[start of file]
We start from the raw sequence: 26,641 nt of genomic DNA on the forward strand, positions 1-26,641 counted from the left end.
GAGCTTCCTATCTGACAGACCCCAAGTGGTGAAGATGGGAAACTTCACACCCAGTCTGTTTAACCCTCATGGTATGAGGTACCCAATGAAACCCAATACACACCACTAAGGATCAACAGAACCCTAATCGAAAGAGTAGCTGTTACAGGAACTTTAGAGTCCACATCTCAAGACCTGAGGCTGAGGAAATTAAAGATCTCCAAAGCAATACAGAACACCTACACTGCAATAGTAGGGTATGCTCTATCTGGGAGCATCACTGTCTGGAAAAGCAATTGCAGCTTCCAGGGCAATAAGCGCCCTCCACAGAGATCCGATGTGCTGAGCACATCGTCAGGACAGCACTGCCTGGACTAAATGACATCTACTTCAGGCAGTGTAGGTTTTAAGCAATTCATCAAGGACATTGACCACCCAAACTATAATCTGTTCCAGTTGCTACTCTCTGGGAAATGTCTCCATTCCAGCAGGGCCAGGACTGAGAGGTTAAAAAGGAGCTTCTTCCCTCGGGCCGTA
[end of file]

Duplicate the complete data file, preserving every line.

We start from the raw sequence: 26,641 nt of genomic DNA on the forward strand, positions 1-26,641 counted from the left end.
GAGCTTCCTATCTGACAGACCCCAAGTGGTGAAGATGGGAAACTTCACACCCAGTCTGTTTAACCCTCATGGTATGAGGTACCCAATGAAACCCAATACACACCACTAAGGATCAACAGAACCCTAATCGAAAGAGTAGCTGTTACAGGAACTTTAGAGTCCACATCTCAAGACCTGAGGCTGAGGAAATTAAAGATCTCCAAAGCAATACAGAACACCTACACTGCAATAGTAGGGTATGCTCTATCTGGGAGCATCACTGTCTGGAAAAGCAATTGCAGCTTCCAGGGCAATAAGCGCCCTCCACAGAGATCCGATGTGCTGAGCACATCGTCAGGACAGCACTGCCTGGACTAAATGACATCTACTTCAGGCAGTGTAGGTTTTAAGCAATTCATCAAGGACATTGACCACCCAAACTATAATCTGTTCCAGTTGCTACTCTCTGGGAAATGTCTCCATTCCAGCAGGGCCAGGACTGAGAGGTTAAAAAGGAGCTTCTTCCCTCGGGCCGTA